The latest copying brouhaha involves Block B, so I thought I’d talk a bit about copying vs. actionable copyright infringement that you can actually sue somebody about. (Kpopalypse has done several posts about copyright that apply specifically to music: Go here and follow the links.)
I’m going to start by pointing out that 1. I am not a lawyer, and 2. the copyright laws I am familiar with are U.S. laws, which can be very different from laws in other countries. So why bring this subject up at all, if all I have is a layman’s knowledge of laws that may well not actually apply to Korea? Because U.S. copyright law (and U.S. civil law in general) is very focused on the notion of damages. What are damages? The actual impact someone’s misbehavior has caused you. If someone did something wrong, but it didn’t hurt you in any meaningful, material way, you cannot sue in the United States.
Even if damages aren’t key to the law in other countries, everybody takes them into account. If something doesn’t cause you significant harm, why would you go to the trouble of going to court about it? You hopefully have better things to do with your time! So, Block B lets things that might be actionable in Korea slide, because why bother?
With copyright law, one of the key questions courts look at when attempting to determine if sufficient damages have taken place is, Will people buy this thing instead of the thing made by the copyright holder?
If the answer is yes, then you are in trouble. For example, if you write under the pen name “Steven King,” and your novels include the horror titles Coju, Carri, and Pet Cemetery, chances are very good that you will have to give any the money you made (plus punitive damages) right back to Stephen King.
If the answer to that question is no, then you can’t get sued. This is why parodies are legal. It is extremely unlikely that someone will see something like this:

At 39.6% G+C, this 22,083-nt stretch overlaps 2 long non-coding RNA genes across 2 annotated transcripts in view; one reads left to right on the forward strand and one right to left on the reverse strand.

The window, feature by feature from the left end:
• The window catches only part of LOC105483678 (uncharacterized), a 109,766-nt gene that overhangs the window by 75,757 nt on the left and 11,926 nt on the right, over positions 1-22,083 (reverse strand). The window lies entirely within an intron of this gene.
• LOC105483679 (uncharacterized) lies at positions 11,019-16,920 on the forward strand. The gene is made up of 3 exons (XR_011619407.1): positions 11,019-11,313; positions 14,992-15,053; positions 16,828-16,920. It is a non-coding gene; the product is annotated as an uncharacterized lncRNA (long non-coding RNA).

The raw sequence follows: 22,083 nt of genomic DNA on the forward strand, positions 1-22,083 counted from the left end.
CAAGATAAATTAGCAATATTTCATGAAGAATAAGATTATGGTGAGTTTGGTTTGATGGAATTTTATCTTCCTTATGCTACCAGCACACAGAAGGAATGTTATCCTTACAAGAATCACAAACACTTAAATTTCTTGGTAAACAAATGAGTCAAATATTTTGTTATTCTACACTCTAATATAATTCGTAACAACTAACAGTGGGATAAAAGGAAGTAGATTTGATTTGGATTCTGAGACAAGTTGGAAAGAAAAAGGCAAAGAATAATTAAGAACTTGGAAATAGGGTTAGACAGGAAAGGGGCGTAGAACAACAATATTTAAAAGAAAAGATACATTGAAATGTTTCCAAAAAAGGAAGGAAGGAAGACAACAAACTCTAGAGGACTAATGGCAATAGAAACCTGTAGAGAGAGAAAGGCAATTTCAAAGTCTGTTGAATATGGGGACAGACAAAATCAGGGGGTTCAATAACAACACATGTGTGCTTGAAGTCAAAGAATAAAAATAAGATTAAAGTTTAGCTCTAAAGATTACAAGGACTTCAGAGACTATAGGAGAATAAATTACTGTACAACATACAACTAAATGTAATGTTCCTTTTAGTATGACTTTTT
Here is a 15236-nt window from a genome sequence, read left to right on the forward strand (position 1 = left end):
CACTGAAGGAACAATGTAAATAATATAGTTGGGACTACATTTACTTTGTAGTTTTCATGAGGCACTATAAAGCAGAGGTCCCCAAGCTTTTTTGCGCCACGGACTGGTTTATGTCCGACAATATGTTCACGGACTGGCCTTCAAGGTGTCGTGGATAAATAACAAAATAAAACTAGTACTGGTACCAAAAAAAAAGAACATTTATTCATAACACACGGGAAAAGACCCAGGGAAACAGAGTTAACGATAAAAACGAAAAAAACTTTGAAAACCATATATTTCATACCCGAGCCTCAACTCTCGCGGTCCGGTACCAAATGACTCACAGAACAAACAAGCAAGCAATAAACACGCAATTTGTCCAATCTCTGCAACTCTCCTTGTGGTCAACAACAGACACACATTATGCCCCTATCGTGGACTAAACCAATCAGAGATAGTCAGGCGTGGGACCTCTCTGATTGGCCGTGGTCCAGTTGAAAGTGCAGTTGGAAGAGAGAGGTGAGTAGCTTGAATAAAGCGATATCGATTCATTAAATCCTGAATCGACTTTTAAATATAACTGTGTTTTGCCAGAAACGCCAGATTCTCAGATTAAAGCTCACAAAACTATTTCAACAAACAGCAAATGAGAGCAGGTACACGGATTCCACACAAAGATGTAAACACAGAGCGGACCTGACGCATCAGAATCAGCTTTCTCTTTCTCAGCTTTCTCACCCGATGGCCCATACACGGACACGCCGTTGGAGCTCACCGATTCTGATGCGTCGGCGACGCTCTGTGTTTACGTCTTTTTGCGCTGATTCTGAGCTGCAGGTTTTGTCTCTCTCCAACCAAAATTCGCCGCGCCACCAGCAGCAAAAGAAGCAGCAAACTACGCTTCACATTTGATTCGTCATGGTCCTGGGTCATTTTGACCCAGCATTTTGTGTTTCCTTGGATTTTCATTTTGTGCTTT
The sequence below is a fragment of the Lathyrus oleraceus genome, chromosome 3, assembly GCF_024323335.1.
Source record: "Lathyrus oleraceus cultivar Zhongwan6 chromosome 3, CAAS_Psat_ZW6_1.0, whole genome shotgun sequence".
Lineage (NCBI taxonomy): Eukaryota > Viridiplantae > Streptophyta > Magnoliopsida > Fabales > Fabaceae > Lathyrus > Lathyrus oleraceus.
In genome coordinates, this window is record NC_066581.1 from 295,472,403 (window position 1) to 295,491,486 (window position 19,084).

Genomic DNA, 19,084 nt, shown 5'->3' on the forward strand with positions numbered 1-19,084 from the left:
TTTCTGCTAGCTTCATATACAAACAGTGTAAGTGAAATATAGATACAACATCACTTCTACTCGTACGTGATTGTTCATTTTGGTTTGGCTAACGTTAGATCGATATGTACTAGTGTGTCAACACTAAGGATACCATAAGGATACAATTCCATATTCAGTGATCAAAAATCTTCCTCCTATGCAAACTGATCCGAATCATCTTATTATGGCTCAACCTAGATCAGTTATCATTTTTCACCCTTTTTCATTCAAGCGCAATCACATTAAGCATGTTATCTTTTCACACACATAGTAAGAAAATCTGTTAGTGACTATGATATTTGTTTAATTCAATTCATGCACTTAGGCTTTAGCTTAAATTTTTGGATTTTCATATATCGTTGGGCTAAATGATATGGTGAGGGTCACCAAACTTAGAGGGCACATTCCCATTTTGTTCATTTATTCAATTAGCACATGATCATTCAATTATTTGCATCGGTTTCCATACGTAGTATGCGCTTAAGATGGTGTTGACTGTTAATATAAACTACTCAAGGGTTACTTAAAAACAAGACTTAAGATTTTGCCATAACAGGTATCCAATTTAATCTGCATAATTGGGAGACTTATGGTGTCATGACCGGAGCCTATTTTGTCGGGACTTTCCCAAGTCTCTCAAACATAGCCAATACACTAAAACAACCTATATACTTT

and regard it as equivalent to reading the 50 Shades of Grey book or seeing the movie. The Korean SNL skit isn’t cutting into 50 Shades of Grey‘s audience, so they’re not damaging E.L. James’ revenues, so she can’t sue (or maybe legally she can, but she’s not going to bother).
So, let’s look at this Twice copying Block B issue.
Now, there’s been some back-and-forth because the idea of having someone show through torn paper is nothing new (and indeed those kinds of vague concepts can never be copyrighted). I personally do think that the two album covers are similar enough that, were I an executive at Twice’s label, I would be asking some pretty pointed questions of the graphic designer.
But none of that really matters. The question that matters is, Is Twice cannibalizing sales of the Japanese edition of H.E.R? Are people confusing this:
Uhhh…I’m going out on a limb here and guessing that the answer to that question is no. I’m going to anticipate that Seven Seasons will not take legal action on this one. (And it’s not like they’re afraid to!)